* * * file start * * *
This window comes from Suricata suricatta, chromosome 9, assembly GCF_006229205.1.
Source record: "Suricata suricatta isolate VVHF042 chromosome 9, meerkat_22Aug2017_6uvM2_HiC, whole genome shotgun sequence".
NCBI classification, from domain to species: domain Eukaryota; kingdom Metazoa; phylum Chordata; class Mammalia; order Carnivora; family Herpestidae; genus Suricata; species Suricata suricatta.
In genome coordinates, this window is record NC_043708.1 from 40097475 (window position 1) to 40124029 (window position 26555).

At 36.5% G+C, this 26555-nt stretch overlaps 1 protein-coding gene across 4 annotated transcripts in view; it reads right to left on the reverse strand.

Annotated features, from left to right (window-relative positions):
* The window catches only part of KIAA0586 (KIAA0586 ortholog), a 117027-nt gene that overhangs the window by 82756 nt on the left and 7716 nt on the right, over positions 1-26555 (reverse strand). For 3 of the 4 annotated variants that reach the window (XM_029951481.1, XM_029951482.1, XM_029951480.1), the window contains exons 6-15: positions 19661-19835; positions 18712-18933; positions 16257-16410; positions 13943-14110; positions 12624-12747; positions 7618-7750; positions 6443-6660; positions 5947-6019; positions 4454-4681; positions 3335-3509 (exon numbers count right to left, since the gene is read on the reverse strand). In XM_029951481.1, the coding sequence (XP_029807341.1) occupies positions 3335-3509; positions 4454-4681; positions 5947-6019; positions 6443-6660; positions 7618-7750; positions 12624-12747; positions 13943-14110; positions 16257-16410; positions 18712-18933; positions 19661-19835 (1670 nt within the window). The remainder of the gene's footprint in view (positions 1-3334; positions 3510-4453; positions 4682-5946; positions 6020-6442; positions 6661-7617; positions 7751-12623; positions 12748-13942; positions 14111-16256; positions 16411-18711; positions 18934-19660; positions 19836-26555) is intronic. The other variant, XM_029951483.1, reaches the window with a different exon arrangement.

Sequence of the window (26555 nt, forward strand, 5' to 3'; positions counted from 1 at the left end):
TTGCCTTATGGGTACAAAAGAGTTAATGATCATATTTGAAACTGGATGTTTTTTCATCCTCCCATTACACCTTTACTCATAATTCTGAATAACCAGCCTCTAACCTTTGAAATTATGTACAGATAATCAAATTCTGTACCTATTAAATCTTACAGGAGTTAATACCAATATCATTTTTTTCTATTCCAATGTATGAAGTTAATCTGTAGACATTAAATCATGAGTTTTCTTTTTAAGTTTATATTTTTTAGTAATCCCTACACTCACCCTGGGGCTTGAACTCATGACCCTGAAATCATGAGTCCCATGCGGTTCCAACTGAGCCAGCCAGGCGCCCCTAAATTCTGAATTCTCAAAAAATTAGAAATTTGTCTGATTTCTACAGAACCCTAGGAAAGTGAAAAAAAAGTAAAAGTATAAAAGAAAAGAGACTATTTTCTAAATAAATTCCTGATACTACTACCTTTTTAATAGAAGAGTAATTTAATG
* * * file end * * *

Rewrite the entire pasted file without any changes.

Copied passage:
This window comes from Suricata suricatta, chromosome 9, assembly GCF_006229205.1.
Source record: "Suricata suricatta isolate VVHF042 chromosome 9, meerkat_22Aug2017_6uvM2_HiC, whole genome shotgun sequence".
NCBI classification, from domain to species: domain Eukaryota; kingdom Metazoa; phylum Chordata; class Mammalia; order Carnivora; family Herpestidae; genus Suricata; species Suricata suricatta.
In genome coordinates, this window is record NC_043708.1 from 40097475 (window position 1) to 40124029 (window position 26555).

At 36.5% G+C, this 26555-nt stretch overlaps 1 protein-coding gene across 4 annotated transcripts in view; it reads right to left on the reverse strand.

Annotated features, from left to right (window-relative positions):
* The window catches only part of KIAA0586 (KIAA0586 ortholog), a 117027-nt gene that overhangs the window by 82756 nt on the left and 7716 nt on the right, over positions 1-26555 (reverse strand). For 3 of the 4 annotated variants that reach the window (XM_029951481.1, XM_029951482.1, XM_029951480.1), the window contains exons 6-15: positions 19661-19835; positions 18712-18933; positions 16257-16410; positions 13943-14110; positions 12624-12747; positions 7618-7750; positions 6443-6660; positions 5947-6019; positions 4454-4681; positions 3335-3509 (exon numbers count right to left, since the gene is read on the reverse strand). In XM_029951481.1, the coding sequence (XP_029807341.1) occupies positions 3335-3509; positions 4454-4681; positions 5947-6019; positions 6443-6660; positions 7618-7750; positions 12624-12747; positions 13943-14110; positions 16257-16410; positions 18712-18933; positions 19661-19835 (1670 nt within the window). The remainder of the gene's footprint in view (positions 1-3334; positions 3510-4453; positions 4682-5946; positions 6020-6442; positions 6661-7617; positions 7751-12623; positions 12748-13942; positions 14111-16256; positions 16411-18711; positions 18934-19660; positions 19836-26555) is intronic. The other variant, XM_029951483.1, reaches the window with a different exon arrangement.

Sequence of the window (26555 nt, forward strand, 5' to 3'; positions counted from 1 at the left end):
TTGCCTTATGGGTACAAAAGAGTTAATGATCATATTTGAAACTGGATGTTTTTTCATCCTCCCATTACACCTTTACTCATAATTCTGAATAACCAGCCTCTAACCTTTGAAATTATGTACAGATAATCAAATTCTGTACCTATTAAATCTTACAGGAGTTAATACCAATATCATTTTTTTCTATTCCAATGTATGAAGTTAATCTGTAGACATTAAATCATGAGTTTTCTTTTTAAGTTTATATTTTTTAGTAATCCCTACACTCACCCTGGGGCTTGAACTCATGACCCTGAAATCATGAGTCCCATGCGGTTCCAACTGAGCCAGCCAGGCGCCCCTAAATTCTGAATTCTCAAAAAATTAGAAATTTGTCTGATTTCTACAGAACCCTAGGAAAGTGAAAAAAAAGTAAAAGTATAAAAGAAAAGAGACTATTTTCTAAATAAATTCCTGATACTACTACCTTTTTAATAGAAGAGTAATTTAATG